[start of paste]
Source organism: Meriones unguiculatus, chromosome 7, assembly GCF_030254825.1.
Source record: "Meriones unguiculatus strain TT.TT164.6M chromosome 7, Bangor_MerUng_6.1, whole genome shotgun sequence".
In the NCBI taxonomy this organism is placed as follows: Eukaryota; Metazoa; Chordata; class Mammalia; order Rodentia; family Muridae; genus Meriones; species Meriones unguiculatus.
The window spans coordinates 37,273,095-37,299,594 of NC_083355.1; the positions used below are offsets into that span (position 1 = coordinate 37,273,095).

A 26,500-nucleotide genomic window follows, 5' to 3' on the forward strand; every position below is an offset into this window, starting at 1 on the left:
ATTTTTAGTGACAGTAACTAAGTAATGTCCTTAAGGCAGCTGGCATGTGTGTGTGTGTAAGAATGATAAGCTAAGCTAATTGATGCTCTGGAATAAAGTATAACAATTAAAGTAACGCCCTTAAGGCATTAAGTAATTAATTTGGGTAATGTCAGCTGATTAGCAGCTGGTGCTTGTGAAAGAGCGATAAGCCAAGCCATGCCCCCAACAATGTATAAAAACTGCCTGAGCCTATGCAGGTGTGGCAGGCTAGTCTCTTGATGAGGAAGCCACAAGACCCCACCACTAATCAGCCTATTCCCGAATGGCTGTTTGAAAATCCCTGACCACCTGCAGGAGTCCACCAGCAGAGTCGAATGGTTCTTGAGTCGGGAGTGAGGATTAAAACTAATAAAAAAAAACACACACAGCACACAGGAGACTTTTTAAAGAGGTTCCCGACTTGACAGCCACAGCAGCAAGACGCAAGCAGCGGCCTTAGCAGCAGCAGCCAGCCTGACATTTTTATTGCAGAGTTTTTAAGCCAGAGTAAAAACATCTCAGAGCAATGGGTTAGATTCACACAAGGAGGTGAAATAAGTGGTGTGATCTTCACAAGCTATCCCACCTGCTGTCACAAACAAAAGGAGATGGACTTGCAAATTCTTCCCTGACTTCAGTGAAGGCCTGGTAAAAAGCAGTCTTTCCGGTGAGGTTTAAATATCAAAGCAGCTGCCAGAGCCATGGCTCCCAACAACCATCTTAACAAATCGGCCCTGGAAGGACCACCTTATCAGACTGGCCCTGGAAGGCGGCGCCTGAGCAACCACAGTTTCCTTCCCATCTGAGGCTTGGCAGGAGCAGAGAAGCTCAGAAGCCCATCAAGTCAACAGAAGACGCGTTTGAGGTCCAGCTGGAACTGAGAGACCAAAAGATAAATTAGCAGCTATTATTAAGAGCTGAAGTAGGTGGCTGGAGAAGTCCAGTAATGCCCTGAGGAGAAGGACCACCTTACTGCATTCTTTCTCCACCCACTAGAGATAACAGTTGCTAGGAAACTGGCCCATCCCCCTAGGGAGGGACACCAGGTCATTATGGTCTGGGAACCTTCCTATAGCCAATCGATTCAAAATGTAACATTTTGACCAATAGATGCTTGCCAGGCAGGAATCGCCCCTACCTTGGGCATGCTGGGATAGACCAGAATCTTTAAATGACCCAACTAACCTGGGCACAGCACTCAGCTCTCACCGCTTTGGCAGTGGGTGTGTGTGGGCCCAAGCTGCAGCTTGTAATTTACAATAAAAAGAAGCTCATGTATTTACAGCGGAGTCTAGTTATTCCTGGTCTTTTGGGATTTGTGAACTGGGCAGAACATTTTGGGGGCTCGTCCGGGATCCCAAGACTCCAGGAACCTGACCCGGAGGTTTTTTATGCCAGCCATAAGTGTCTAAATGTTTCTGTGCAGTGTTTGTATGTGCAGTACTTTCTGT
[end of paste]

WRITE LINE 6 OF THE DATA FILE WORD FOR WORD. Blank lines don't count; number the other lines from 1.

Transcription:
ATTTTTAGTGACAGTAACTAAGTAATGTCCTTAAGGCAGCTGGCATGTGTGTGTGTGTAAGAATGATAAGCTAAGCTAATTGATGCTCTGGAATAAAGTATAACAATTAAAGTAACGCCCTTAAGGCATTAAGTAATTAATTTGGGTAATGTCAGCTGATTAGCAGCTGGTGCTTGTGAAAGAGCGATAAGCCAAGCCATGCCCCCAACAATGTATAAAAACTGCCTGAGCCTATGCAGGTGTGGCAGGCTAGTCTCTTGATGAGGAAGCCACAAGACCCCACCACTAATCAGCCTATTCCCGAATGGCTGTTTGAAAATCCCTGACCACCTGCAGGAGTCCACCAGCAGAGTCGAATGGTTCTTGAGTCGGGAGTGAGGATTAAAACTAATAAAAAAAAACACACACAGCACACAGGAGACTTTTTAAAGAGGTTCCCGACTTGACAGCCACAGCAGCAAGACGCAAGCAGCGGCCTTAGCAGCAGCAGCCAGCCTGACATTTTTATTGCAGAGTTTTTAAGCCAGAGTAAAAACATCTCAGAGCAATGGGTTAGATTCACACAAGGAGGTGAAATAAGTGGTGTGATCTTCACAAGCTATCCCACCTGCTGTCACAAACAAAAGGAGATGGACTTGCAAATTCTTCCCTGACTTCAGTGAAGGCCTGGTAAAAAGCAGTCTTTCCGGTGAGGTTTAAATATCAAAGCAGCTGCCAGAGCCATGGCTCCCAACAACCATCTTAACAAATCGGCCCTGGAAGGACCACCTTATCAGACTGGCCCTGGAAGGCGGCGCCTGAGCAACCACAGTTTCCTTCCCATCTGAGGCTTGGCAGGAGCAGAGAAGCTCAGAAGCCCATCAAGTCAACAGAAGACGCGTTTGAGGTCCAGCTGGAACTGAGAGACCAAAAGATAAATTAGCAGCTATTATTAAGAGCTGAAGTAGGTGGCTGGAGAAGTCCAGTAATGCCCTGAGGAGAAGGACCACCTTACTGCATTCTTTCTCCACCCACTAGAGATAACAGTTGCTAGGAAACTGGCCCATCCCCCTAGGGAGGGACACCAGGTCATTATGGTCTGGGAACCTTCCTATAGCCAATCGATTCAAAATGTAACATTTTGACCAATAGATGCTTGCCAGGCAGGAATCGCCCCTACCTTGGGCATGCTGGGATAGACCAGAATCTTTAAATGACCCAACTAACCTGGGCACAGCACTCAGCTCTCACCGCTTTGGCAGTGGGTGTGTGTGGGCCCAAGCTGCAGCTTGTAATTTACAATAAAAAGAAGCTCATGTATTTACAGCGGAGTCTAGTTATTCCTGGTCTTTTGGGATTTGTGAACTGGGCAGAACATTTTGGGGGCTCGTCCGGGATCCCAAGACTCCAGGAACCTGACCCGGAGGTTTTTTATGCCAGCCATAAGTGTCTAAATGTTTCTGTGCAGTGTTTGTATGTGCAGTACTTTCTGT